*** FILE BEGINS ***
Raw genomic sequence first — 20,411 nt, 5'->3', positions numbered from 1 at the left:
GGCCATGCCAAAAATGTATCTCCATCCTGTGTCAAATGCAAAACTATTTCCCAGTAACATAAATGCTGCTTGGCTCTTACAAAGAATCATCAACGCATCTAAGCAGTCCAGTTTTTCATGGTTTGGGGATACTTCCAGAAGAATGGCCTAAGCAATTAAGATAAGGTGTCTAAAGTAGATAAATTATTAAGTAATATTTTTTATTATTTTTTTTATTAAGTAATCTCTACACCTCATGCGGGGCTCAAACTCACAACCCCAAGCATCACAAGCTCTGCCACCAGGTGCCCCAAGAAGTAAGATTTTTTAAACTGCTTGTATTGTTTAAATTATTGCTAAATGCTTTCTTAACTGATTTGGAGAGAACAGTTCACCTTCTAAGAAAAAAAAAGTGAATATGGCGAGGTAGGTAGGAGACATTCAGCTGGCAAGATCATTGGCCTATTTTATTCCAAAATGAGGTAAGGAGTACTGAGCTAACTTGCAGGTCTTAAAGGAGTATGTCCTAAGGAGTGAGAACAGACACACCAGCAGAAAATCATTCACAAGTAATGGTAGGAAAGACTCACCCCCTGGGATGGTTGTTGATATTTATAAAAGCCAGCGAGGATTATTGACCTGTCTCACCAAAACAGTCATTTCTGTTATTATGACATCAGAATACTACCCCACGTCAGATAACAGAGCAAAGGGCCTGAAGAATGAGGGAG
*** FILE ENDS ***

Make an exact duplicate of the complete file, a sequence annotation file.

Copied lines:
Raw genomic sequence first — 20,411 nt, 5'->3', positions numbered from 1 at the left:
GGCCATGCCAAAAATGTATCTCCATCCTGTGTCAAATGCAAAACTATTTCCCAGTAACATAAATGCTGCTTGGCTCTTACAAAGAATCATCAACGCATCTAAGCAGTCCAGTTTTTCATGGTTTGGGGATACTTCCAGAAGAATGGCCTAAGCAATTAAGATAAGGTGTCTAAAGTAGATAAATTATTAAGTAATATTTTTTATTATTTTTTTTATTAAGTAATCTCTACACCTCATGCGGGGCTCAAACTCACAACCCCAAGCATCACAAGCTCTGCCACCAGGTGCCCCAAGAAGTAAGATTTTTTAAACTGCTTGTATTGTTTAAATTATTGCTAAATGCTTTCTTAACTGATTTGGAGAGAACAGTTCACCTTCTAAGAAAAAAAAAGTGAATATGGCGAGGTAGGTAGGAGACATTCAGCTGGCAAGATCATTGGCCTATTTTATTCCAAAATGAGGTAAGGAGTACTGAGCTAACTTGCAGGTCTTAAAGGAGTATGTCCTAAGGAGTGAGAACAGACACACCAGCAGAAAATCATTCACAAGTAATGGTAGGAAAGACTCACCCCCTGGGATGGTTGTTGATATTTATAAAAGCCAGCGAGGATTATTGACCTGTCTCACCAAAACAGTCATTTCTGTTATTATGACATCAGAATACTACCCCACGTCAGATAACAGAGCAAAGGGCCTGAAGAATGAGGGAG